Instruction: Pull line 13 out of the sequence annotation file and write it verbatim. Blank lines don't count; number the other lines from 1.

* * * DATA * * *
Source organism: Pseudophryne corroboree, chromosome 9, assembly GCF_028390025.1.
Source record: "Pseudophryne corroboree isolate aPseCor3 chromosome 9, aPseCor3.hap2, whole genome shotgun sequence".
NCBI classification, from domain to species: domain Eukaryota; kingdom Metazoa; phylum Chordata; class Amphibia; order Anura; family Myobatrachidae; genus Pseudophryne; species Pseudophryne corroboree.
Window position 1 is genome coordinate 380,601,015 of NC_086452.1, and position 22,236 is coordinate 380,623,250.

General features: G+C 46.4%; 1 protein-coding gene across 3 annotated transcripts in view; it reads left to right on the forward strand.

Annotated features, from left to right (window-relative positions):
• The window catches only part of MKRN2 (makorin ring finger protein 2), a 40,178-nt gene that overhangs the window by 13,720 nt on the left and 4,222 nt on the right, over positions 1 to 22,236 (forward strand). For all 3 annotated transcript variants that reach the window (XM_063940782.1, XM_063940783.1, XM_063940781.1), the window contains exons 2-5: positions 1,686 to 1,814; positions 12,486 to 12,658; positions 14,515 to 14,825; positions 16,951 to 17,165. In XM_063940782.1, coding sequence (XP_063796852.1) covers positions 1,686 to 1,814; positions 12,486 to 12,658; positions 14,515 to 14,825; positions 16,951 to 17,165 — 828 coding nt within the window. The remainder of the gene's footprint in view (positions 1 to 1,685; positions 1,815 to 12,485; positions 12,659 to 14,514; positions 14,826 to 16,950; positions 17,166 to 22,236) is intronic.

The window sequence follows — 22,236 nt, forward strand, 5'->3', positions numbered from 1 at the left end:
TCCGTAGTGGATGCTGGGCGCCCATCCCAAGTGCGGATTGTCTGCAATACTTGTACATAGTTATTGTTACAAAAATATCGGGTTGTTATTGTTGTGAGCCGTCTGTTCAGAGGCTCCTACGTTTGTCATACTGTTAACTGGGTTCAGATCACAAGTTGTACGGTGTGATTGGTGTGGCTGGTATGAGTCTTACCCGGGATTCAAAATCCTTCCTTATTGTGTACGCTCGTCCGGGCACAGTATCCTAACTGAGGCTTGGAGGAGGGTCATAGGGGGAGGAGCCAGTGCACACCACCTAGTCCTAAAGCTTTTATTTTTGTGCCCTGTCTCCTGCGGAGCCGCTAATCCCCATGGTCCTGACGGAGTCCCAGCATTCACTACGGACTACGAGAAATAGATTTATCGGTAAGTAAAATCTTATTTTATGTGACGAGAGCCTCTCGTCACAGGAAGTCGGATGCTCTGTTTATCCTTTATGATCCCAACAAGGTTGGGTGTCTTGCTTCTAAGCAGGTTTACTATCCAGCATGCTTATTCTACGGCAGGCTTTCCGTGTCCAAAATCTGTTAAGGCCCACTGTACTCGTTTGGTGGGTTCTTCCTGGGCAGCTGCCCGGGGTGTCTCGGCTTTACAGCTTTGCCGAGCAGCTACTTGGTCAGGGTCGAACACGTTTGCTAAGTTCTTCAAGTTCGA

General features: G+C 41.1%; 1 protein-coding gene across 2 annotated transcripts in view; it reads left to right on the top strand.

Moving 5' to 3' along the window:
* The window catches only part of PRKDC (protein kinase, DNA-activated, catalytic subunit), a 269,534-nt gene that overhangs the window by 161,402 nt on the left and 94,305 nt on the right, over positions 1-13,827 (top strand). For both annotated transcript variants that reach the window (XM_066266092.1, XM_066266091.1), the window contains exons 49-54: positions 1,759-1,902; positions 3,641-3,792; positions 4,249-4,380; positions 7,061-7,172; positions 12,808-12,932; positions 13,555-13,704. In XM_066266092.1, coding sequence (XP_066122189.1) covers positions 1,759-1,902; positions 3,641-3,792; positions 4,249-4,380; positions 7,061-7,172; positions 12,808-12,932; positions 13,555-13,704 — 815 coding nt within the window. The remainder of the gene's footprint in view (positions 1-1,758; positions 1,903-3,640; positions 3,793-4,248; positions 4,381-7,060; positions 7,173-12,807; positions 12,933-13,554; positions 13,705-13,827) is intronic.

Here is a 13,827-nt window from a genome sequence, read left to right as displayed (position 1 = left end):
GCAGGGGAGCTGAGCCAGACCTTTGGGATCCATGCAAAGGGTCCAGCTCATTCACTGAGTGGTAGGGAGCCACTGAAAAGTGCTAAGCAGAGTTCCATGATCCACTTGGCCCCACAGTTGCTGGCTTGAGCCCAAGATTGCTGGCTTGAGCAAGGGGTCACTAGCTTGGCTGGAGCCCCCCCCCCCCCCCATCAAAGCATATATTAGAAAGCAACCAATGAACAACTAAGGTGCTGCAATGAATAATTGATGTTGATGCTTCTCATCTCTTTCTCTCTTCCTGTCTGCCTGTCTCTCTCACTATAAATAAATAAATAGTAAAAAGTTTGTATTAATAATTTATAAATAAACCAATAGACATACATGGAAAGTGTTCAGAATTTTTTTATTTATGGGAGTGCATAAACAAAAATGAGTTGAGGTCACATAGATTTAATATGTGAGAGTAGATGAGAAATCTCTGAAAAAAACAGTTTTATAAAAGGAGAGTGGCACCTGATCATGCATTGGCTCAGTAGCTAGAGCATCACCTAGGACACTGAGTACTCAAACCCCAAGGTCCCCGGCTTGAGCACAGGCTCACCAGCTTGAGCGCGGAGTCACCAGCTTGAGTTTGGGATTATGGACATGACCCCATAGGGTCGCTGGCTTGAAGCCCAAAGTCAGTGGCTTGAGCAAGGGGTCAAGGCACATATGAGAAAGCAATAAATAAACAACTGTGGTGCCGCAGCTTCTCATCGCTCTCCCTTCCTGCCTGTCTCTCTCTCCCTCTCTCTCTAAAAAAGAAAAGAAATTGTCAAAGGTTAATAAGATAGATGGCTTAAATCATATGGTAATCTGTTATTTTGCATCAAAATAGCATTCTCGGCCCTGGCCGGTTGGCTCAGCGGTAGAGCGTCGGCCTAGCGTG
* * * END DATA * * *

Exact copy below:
Here is a 13,827-nt window from a genome sequence, read left to right as displayed (position 1 = left end):